(Publisher’s note: the exact amounts for health insurance have been included and this is the district’s contribution to those costs. These corrections are noted in bold type. )
The 142-member Chelsea Education Association (CEA) and the Chelsea Board of Education have come to an agreement on a two-year contract that includes a 2-percent wage increase.
The contract began Sept. 10, 2012 and continues through June 30, 2014.
The teachers, who had been without a contract since July 1, ratified the new deal on Friday, Sept. 7 and the Board of Education unanimously approved it Monday, Sept. 10, following an about 35-minute closed session.
The last two teacher contracts have been one-year deals, which did not include wage increases.
“There’s an opener for spring for wages and insurance,” said Rick Catherman, president of the CEA.
He explained that because of the transition from former Superintendent of Schools Dave Killips, who retired this summer, to a new administration, contract talks took a little longer than usual.
Superintendent of Schools Andy Ingall said in an email Tuesday morning that “the scale was extended from 11 steps to 15 steps and teachers adjusted to new scale unharmed.”
Ingall said, “Teachers that had an “effective” or “highly effective” evaluation (based on the new state guidelines) will receive a step increase.”
Catherman characterized the negotiations, as “not just about money; there was an emphasis on education,” adding that “The association is behind Andy and what he brings to the school district.”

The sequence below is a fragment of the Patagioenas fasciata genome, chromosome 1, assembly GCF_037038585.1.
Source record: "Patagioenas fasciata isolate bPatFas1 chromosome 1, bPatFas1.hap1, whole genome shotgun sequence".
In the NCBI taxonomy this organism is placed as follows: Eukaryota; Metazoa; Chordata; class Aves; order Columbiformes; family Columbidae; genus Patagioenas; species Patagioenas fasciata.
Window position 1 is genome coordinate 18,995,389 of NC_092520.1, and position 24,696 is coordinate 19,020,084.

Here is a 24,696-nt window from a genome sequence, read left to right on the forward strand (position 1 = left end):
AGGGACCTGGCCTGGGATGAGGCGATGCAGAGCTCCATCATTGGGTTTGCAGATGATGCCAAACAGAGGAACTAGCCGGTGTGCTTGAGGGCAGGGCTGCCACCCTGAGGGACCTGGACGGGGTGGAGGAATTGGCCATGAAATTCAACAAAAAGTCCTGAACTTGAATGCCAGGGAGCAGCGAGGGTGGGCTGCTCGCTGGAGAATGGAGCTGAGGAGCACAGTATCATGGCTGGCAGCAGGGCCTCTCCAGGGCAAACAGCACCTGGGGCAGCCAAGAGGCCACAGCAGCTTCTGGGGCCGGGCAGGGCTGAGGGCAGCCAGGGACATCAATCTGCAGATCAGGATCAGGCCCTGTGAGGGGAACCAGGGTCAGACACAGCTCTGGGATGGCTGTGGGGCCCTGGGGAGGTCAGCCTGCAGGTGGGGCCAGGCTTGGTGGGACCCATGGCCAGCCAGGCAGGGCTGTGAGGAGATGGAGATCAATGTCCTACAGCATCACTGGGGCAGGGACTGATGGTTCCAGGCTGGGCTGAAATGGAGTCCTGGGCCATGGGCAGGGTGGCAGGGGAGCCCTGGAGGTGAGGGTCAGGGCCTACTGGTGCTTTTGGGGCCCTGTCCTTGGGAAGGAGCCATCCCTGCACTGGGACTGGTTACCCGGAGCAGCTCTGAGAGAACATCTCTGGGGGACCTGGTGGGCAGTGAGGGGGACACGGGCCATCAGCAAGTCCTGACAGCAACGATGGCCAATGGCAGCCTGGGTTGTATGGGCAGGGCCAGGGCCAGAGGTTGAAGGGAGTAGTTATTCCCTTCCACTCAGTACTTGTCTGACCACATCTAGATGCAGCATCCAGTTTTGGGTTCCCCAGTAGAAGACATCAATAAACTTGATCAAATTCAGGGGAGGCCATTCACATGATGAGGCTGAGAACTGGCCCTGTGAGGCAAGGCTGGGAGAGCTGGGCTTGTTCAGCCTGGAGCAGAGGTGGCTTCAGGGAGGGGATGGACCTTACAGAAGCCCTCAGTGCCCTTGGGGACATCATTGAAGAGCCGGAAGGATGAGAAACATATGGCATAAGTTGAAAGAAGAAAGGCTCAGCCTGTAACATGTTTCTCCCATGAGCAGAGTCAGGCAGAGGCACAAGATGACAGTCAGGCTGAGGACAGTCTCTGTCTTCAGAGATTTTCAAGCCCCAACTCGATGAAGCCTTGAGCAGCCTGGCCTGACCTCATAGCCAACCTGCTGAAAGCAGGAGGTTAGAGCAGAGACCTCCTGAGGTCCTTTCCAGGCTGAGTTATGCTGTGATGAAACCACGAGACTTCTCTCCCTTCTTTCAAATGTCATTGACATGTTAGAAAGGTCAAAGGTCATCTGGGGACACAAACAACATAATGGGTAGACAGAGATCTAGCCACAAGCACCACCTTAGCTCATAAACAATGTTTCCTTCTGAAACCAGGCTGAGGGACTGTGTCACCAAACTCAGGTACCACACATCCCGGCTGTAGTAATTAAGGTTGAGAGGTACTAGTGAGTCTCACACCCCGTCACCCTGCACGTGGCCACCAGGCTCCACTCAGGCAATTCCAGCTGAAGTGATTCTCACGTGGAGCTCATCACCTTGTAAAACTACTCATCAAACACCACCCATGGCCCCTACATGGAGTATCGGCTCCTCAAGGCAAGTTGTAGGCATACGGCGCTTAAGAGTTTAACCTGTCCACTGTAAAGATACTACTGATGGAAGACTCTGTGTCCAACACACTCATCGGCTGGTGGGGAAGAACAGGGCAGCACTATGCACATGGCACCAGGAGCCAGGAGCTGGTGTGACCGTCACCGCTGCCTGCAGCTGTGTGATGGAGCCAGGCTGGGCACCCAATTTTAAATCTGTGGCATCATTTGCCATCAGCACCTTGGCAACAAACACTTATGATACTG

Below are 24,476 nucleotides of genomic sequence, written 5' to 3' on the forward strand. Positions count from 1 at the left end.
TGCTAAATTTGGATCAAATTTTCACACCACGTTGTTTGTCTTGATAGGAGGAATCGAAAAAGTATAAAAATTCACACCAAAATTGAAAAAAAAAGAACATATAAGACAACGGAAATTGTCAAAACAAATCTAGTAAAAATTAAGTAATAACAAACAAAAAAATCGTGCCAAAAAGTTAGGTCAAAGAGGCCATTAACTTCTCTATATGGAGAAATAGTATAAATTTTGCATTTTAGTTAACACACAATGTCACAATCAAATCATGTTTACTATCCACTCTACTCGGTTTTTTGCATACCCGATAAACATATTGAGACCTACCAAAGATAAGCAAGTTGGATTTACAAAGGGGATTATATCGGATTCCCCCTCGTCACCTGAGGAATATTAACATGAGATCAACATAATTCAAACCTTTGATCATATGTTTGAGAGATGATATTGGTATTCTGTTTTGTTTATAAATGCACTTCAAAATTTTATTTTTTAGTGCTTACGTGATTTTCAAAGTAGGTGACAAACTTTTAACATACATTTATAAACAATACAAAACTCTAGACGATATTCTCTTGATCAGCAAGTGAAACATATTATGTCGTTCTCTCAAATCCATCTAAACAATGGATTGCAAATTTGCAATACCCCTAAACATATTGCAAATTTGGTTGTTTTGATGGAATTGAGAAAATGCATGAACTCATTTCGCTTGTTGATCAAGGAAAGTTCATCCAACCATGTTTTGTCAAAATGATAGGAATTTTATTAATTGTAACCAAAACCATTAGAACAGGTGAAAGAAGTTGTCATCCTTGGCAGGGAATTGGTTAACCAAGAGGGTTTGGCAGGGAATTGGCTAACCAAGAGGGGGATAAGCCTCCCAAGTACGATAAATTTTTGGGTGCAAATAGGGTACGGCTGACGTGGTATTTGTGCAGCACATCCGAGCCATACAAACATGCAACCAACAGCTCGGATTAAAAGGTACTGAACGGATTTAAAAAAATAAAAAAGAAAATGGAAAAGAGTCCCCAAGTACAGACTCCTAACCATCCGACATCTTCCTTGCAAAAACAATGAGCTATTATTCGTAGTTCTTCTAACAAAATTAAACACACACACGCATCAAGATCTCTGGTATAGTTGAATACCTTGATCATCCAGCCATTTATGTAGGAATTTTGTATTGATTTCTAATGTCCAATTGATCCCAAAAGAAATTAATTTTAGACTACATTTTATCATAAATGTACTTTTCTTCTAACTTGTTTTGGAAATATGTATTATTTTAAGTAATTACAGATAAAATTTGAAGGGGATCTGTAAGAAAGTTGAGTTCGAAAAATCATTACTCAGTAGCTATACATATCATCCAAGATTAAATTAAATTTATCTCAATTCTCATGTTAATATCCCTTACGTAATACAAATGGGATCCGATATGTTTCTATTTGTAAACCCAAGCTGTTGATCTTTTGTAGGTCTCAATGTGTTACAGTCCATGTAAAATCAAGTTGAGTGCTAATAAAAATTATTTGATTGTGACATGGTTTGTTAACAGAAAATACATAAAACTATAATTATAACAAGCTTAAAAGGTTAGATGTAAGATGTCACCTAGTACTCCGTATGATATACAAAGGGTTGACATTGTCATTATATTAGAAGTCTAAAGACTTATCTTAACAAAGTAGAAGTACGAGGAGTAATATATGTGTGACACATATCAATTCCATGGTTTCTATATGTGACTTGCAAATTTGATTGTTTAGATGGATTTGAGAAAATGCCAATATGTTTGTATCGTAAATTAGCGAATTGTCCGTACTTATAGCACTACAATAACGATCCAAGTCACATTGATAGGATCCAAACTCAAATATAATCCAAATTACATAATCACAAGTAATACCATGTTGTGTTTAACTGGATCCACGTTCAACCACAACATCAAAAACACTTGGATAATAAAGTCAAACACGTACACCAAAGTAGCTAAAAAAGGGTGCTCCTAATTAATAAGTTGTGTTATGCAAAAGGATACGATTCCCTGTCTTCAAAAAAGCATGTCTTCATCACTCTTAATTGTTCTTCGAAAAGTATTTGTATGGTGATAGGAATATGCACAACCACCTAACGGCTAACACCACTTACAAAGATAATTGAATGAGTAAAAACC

With the new contract, there were slight increases to the district for health insurance costs, and this is an area that Catherman said the union and the district have been working on for years. He said changes to insurance benefits began about 10 years ago.
With the new contact, teachers will be paying slightly more for their health insurance costs as well.
The district will pay $5,425 for a single teacher, $10,750 for a couple and $14,500 for a family for health care costs.
Although the district made changes to the insurance “hard caps,” Ingall said, “Ours are still below the state maximums.”
The district got good news as far as student count as well. There were 120 new students in the district in 1st-12th grade, not including the 138 kindergarteners.
“We have a shot at breaking even; we’ll be flat or down maybe 10 (students) from last year,” Ingall told the full board Monday night. This is much better than a projected loss of 70 students for the year.
In addition, all classes in the high school topped 200 students with the exception of the junior class, which has 196 students.
And, although North Creek is among the “Focus Schools” in the district, which must work toward closing the gap between the lowest 30 percent of student achievers and the top students, no parents asked to transfer their children out of the district to another school.
Parents were given the option of having their children attended another school because of the designation.